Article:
Improving Adherence to Colorectal Cancer Screening: A Randomized Intervention to Compare Screener vs. Survivor Narratives

J Health Commun. 2019;24(2):141-155. doi: 10.1080/10810730.2019.1587109. Epub 2019 Mar 29.


Interventions are needed to increase colorectal cancer screening (CRCS) uptake. Narratives may have advantages over didactic information. We tested different narratives for increasing CRCS intentions and behaviors, and examined their mechanisms of influence. We randomized 477 unscreened adults 50-75 years old to one of three groups: CRCS information only (1) or CRCS information plus a photo and text narrative of a CRC survivor (2) or CRC screener who did not have cancer (3). Photos were tailored on participants' sex, age group, and race/ethnicity. Participants completed online surveys before and after intervention exposure, and 1-, 6-, and 12-months follow-up. Thirty percent of participants completed CRCS. Narrative conditions (vs. information only) were negatively associated with intention, but also positively influenced intentions through greater emotional engagement. Survivor (vs. screener) narratives were positively associated with CRCS, and had mixed effects on intention - positively through emotional engagement and negatively through self-referencing engagement to self-efficacy. Survivor narratives elicited more negative affect, which had positive and negative influences on intention. Continued research using path models to understand the mechanisms of narrative effects will inform theory development and message design. Additional measurement evaluation is needed to adequately capture and then compare the effects of different components of narrative engagement.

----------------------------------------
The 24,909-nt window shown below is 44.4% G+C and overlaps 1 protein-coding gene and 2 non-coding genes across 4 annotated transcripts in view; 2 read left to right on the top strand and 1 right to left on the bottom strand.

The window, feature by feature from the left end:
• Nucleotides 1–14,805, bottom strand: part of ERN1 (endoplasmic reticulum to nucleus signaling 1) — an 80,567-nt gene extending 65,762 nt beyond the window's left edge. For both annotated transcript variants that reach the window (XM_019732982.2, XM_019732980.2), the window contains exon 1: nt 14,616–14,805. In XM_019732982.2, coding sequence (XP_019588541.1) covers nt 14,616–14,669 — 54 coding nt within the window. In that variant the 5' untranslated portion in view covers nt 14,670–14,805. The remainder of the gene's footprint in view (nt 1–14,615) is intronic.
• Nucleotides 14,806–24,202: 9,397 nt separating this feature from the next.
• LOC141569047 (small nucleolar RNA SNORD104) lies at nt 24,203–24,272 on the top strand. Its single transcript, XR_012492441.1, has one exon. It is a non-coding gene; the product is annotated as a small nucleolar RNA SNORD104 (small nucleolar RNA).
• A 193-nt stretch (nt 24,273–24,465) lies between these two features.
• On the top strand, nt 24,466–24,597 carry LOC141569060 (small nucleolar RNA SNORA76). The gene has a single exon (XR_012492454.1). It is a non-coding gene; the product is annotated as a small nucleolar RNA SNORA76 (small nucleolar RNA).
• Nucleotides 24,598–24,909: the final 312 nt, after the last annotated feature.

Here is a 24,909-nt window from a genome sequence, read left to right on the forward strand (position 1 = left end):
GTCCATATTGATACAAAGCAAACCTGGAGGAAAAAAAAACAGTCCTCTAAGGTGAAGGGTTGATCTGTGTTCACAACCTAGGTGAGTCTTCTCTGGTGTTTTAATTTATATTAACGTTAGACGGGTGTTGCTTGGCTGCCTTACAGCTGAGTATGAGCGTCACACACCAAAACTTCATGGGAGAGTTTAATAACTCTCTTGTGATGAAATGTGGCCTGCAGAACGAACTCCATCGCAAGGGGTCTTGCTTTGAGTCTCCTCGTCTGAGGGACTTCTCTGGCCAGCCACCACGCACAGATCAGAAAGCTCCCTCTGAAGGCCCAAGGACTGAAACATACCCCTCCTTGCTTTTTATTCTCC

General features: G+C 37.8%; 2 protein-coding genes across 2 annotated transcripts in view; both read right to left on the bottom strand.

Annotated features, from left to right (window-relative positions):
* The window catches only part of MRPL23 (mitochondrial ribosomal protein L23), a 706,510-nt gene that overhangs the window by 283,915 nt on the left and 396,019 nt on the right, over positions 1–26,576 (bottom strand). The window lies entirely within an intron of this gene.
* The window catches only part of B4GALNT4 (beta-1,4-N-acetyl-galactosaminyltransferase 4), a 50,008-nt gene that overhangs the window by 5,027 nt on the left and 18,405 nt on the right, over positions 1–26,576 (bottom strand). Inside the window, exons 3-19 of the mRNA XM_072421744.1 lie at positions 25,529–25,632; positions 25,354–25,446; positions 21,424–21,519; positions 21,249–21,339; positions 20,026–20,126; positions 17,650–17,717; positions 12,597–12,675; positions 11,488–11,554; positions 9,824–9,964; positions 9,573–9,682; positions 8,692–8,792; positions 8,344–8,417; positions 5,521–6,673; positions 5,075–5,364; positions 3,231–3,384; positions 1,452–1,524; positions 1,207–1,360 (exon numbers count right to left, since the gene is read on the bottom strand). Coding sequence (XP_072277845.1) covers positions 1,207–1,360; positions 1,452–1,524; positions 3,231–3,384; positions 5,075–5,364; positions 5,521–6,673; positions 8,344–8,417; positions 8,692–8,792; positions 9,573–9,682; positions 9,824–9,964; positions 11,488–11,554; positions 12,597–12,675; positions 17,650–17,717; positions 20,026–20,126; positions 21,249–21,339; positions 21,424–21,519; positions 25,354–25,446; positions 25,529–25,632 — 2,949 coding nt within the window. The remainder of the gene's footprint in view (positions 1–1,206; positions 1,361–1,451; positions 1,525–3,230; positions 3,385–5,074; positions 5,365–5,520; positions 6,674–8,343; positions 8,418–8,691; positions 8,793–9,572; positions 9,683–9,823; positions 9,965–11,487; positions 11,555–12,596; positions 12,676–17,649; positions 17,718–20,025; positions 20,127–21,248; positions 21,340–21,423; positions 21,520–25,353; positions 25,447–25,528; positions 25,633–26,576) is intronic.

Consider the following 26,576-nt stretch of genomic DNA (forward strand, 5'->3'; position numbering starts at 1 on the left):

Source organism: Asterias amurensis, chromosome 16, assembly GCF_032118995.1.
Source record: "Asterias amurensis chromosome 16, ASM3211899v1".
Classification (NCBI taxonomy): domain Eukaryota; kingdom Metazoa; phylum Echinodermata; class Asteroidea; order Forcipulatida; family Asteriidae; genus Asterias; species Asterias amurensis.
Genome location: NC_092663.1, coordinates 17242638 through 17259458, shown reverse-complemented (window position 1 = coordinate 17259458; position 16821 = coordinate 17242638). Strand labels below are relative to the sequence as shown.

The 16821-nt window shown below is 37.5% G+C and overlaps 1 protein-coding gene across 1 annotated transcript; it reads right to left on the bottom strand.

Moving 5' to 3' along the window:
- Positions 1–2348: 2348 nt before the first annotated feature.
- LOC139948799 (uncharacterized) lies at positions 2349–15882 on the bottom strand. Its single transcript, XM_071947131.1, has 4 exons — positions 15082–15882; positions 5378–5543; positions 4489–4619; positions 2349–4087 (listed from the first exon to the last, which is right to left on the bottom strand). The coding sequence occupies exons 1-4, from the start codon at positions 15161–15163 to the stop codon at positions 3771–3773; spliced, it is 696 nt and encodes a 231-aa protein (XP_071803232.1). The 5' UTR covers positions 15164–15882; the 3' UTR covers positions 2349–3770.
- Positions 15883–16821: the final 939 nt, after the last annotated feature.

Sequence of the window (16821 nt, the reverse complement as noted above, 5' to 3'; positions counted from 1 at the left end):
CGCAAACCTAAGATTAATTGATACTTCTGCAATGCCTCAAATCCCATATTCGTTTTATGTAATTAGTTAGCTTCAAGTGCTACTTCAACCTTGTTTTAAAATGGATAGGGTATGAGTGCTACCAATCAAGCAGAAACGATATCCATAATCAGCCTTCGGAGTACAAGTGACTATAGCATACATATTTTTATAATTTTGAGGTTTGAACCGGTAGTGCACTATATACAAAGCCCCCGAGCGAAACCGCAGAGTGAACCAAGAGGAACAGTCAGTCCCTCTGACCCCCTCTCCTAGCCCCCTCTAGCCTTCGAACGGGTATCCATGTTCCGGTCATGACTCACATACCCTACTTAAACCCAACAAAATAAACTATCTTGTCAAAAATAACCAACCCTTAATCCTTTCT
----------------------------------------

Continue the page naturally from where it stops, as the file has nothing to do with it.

Trial registration: NCT02485561.

Publication types

  • Randomized Controlled Trial
  • Research Support, N.I.H., Extramural

MeSH terms

  • Aged
  • Cancer Survivors
  • Colorectal Neoplasms / prevention & control*
  • Early Detection of Cancer / psychology*
  • Early Detection of Cancer / statistics & numerical data
  • Female
  • Follow-Up Studies
  • Health Communication / methods*
  • Humans
  • Intention
  • Male
  • Middle Aged
  • Narration
  • Surveys and Questionnaires

Associated data